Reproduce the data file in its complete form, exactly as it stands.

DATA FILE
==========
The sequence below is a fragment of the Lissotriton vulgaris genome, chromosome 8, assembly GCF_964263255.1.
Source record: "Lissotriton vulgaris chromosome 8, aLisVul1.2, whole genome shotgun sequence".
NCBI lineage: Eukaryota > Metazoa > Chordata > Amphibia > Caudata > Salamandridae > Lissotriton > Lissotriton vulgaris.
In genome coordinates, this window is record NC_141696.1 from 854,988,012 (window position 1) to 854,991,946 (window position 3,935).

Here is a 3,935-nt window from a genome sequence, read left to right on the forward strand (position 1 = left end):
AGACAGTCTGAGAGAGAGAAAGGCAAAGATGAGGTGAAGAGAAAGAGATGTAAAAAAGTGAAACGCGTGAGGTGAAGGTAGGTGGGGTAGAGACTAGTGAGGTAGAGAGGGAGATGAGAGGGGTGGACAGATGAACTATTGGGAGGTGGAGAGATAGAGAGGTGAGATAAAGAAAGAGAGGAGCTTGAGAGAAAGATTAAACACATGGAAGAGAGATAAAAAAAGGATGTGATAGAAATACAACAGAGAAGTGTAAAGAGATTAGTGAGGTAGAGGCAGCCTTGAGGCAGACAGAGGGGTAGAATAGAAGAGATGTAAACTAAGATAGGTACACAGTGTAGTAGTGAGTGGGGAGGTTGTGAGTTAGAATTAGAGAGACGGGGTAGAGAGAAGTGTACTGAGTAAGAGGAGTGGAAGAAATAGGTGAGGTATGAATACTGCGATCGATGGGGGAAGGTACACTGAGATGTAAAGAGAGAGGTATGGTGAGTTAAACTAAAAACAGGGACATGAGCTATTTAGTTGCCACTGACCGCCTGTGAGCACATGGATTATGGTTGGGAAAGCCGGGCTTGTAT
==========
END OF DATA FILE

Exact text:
The sequence below is a fragment of the Lissotriton vulgaris genome, chromosome 8, assembly GCF_964263255.1.
Source record: "Lissotriton vulgaris chromosome 8, aLisVul1.2, whole genome shotgun sequence".
NCBI lineage: Eukaryota > Metazoa > Chordata > Amphibia > Caudata > Salamandridae > Lissotriton > Lissotriton vulgaris.
In genome coordinates, this window is record NC_141696.1 from 854,988,012 (window position 1) to 854,991,946 (window position 3,935).

Here is a 3,935-nt window from a genome sequence, read left to right on the forward strand (position 1 = left end):
AGACAGTCTGAGAGAGAGAAAGGCAAAGATGAGGTGAAGAGAAAGAGATGTAAAAAAGTGAAACGCGTGAGGTGAAGGTAGGTGGGGTAGAGACTAGTGAGGTAGAGAGGGAGATGAGAGGGGTGGACAGATGAACTATTGGGAGGTGGAGAGATAGAGAGGTGAGATAAAGAAAGAGAGGAGCTTGAGAGAAAGATTAAACACATGGAAGAGAGATAAAAAAAGGATGTGATAGAAATACAACAGAGAAGTGTAAAGAGATTAGTGAGGTAGAGGCAGCCTTGAGGCAGACAGAGGGGTAGAATAGAAGAGATGTAAACTAAGATAGGTACACAGTGTAGTAGTGAGTGGGGAGGTTGTGAGTTAGAATTAGAGAGACGGGGTAGAGAGAAGTGTACTGAGTAAGAGGAGTGGAAGAAATAGGTGAGGTATGAATACTGCGATCGATGGGGGAAGGTACACTGAGATGTAAAGAGAGAGGTATGGTGAGTTAAACTAAAAACAGGGACATGAGCTATTTAGTTGCCACTGACCGCCTGTGAGCACATGGATTATGGTTGGGAAAGCCGGGCTTGTAT